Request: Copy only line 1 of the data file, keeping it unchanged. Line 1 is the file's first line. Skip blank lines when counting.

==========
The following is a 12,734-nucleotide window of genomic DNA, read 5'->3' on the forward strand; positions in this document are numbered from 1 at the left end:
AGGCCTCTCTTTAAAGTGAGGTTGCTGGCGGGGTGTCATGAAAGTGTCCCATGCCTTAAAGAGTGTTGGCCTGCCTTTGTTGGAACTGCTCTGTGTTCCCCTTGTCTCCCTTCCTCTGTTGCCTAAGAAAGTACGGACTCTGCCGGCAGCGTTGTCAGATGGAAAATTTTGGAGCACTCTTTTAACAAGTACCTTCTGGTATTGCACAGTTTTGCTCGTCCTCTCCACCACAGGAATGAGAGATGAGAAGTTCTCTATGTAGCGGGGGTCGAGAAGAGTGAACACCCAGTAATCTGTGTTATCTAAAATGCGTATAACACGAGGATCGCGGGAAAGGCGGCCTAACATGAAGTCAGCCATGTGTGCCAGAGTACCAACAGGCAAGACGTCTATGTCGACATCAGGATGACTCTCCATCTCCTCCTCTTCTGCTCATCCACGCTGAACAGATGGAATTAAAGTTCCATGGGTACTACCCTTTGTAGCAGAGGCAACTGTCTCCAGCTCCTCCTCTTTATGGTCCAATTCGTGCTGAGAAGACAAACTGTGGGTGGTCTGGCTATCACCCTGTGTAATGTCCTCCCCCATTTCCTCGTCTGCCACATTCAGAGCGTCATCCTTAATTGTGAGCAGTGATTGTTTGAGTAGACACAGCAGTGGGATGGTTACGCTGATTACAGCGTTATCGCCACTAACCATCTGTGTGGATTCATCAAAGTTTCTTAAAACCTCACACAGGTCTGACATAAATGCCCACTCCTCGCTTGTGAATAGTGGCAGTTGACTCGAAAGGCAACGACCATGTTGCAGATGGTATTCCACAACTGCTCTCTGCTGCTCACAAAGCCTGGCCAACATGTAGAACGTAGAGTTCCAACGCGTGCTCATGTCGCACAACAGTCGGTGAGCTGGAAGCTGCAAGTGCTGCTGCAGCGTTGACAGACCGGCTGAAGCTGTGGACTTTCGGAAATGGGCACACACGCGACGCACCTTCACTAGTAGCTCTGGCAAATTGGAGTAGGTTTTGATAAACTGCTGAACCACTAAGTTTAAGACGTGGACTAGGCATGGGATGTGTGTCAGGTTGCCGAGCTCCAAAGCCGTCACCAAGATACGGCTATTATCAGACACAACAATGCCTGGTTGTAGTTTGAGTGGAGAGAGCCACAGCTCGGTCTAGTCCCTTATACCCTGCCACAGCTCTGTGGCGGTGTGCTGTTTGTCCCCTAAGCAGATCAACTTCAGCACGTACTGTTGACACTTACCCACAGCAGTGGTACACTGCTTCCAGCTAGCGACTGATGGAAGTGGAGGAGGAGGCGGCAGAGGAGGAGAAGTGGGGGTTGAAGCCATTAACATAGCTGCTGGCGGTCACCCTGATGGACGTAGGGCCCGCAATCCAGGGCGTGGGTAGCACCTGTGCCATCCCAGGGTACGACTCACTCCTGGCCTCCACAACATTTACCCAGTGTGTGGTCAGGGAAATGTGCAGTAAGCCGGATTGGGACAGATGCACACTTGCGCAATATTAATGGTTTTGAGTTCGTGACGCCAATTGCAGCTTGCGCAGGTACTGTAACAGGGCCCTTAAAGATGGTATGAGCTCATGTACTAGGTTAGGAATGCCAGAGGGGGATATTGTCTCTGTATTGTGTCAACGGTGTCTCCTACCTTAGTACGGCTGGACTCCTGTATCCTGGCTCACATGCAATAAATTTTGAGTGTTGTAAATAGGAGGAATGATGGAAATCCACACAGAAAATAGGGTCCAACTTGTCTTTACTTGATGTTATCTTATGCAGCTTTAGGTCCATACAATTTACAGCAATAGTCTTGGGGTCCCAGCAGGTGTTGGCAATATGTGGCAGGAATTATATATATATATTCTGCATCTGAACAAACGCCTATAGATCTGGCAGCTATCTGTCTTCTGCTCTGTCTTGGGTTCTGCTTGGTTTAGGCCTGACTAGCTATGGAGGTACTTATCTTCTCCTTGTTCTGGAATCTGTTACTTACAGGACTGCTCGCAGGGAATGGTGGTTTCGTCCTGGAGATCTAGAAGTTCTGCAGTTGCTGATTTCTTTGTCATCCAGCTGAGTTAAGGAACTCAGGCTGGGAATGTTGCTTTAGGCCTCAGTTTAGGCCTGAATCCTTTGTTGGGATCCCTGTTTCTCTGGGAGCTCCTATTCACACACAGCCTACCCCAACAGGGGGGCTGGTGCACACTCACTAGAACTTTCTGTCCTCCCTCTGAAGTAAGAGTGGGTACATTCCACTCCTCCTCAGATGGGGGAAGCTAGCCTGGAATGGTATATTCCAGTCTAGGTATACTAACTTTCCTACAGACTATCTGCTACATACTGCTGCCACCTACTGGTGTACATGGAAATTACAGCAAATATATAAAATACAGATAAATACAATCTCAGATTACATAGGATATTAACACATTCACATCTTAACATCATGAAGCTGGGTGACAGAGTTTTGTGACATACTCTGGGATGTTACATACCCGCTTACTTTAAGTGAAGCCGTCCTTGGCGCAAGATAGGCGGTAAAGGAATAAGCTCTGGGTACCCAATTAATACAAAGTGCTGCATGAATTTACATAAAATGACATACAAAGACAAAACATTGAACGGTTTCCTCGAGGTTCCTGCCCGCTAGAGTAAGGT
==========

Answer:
The following is a 12,734-nucleotide window of genomic DNA, read 5'->3' on the forward strand; positions in this document are numbered from 1 at the left end: